Wednesday, January 28, 2009

Long range shooting - ethical or not?

I recieved this message from a long time hunter ed instructor from Ontario. He is also on the board of directors for the International Hunter Education Association (IHEA) and very active with the Ontario Hunter's and Angler's Association.


I was just down at the IHEA winter board meeting (got invited back on as the Canadian Volunteer member could not fulfill his obligations due to work commitments) and in what I am seeing on the Wild Channel and all the hunting shows and what is available at the Shot Show, big 50 cal rifles etc. and people making incredible 400 – 1000 yd shots on animals we should really be discussing where the element of Fair Chase comes in here as well as dispelling the myth that most people hunt for the thrill of the chase and not just the kill. When you kill an animal from 4-8oo yds there is no fair chase, you do not match any of your abilities against the animals as he can’t see, hear or wind you and to shoot him at that range definitely disproves the fallacy that the kill is not important. When done at long range the only important thing to most is the kill and the trophy. I don’t dispute the fact that these are incredible shots and shooters who have honed their shooting skills and deserve credit for this, but they can also prove their abilities on paper targets rather than live ones if they have a true belief in “Fair Chase” and that the kill is not important. Technology is destroying real hunting and begs the question “ are bow hunters the only true hunters left” and they even have their issues of range?

My thoughts.


Thursday, January 15, 2009

Time to get serious abut wildlife funding

Please take a minute and read Roy's piece published in the 1/14 edition of the Rutland Herald. Roy is the President of the VT Federation of Sportsmen's Clubs and on the steering committee of the VT Wildlife Partnership.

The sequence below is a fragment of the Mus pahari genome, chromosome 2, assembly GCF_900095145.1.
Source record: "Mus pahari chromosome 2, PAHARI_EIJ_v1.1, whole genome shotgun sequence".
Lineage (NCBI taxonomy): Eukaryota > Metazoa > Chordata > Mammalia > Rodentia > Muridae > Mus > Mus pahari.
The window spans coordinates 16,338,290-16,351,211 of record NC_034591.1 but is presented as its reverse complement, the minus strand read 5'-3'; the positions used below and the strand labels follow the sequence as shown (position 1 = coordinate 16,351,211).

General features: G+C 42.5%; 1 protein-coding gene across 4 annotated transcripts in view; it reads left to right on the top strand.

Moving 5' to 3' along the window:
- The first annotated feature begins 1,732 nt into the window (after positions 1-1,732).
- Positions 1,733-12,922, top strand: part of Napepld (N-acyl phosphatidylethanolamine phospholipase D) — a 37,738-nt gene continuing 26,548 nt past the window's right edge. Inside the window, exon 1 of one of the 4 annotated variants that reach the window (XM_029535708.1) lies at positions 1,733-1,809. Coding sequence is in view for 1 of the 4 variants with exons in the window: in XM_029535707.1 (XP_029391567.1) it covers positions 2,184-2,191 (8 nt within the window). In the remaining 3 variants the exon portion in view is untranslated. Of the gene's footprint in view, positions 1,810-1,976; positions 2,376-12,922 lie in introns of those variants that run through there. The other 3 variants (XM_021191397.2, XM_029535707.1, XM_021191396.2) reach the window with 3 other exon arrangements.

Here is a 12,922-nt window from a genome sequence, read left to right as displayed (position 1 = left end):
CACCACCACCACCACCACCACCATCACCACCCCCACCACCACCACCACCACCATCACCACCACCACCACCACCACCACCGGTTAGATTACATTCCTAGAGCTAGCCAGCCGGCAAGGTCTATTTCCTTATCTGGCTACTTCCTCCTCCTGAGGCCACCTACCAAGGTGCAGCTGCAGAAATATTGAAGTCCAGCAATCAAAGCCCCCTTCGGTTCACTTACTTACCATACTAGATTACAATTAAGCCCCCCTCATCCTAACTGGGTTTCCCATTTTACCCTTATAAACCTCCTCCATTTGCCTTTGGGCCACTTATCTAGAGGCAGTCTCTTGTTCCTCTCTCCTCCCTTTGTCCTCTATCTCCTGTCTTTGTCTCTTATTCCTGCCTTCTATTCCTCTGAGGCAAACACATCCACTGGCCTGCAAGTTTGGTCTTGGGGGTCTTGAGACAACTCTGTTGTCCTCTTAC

After you read it I hope you will join me and other serious sportsmen/conservationists and talk to your local legislators about continuing equitable support for the wildlife we love and the agency that makes sure the critters stay healthy - the VT Fish and Wildlife Dept. The division that is getting hit the hardest are the local Game Wardens. Before the latest Douglas Administration budget cuts, there were fewer Wardens than in 1971, and with the latest cuts it's going to get a lot worse.
In the last 2 1/2 years the Department has been forced to leave nearly $4 million dollars unclaimed because they did not have the state money to match the Federal dollars that we were eligible to collect. One dollar would have meant 3 additional federal dollars! Where else can you get a return on your money like that. Even the crooks on Wall St weren't doing that well.
As you can tell I'm not happy that our government is throwing desperately need money away at a time of economic free fall and climate warming stress on the environment and our wildlife.
Read and weep - then get on the phone and let Douglas and your representative and senators know what you think. Don't let them soft talk you with the old milk for babies or browse for Bambi argument. The FWD is one of the few entities in state government that makes money - 82% of their budget, but also generates nearly $29 million in sales and rooms and meals tax for the general fund. What do they get back to invest in the resource? $2.1 million budgeted, minus $800,000 already cut and more coming unless we tell them no. NO more cuts this fiscal and get going on long term, fair funding for the Department as suggested by the 2007 Legislative funding committee and advocated by the VT Wildlife Partnership.

Time to get serious about wildlife

These are extraordinarily difficult economic times. On that, all Vermonters agree. Published: January 14, 2009 ( 0)

For more on the long term solution go to

Monday, January 12, 2009

What frame does the word hunter evoke for folks who are not active hunters themselves?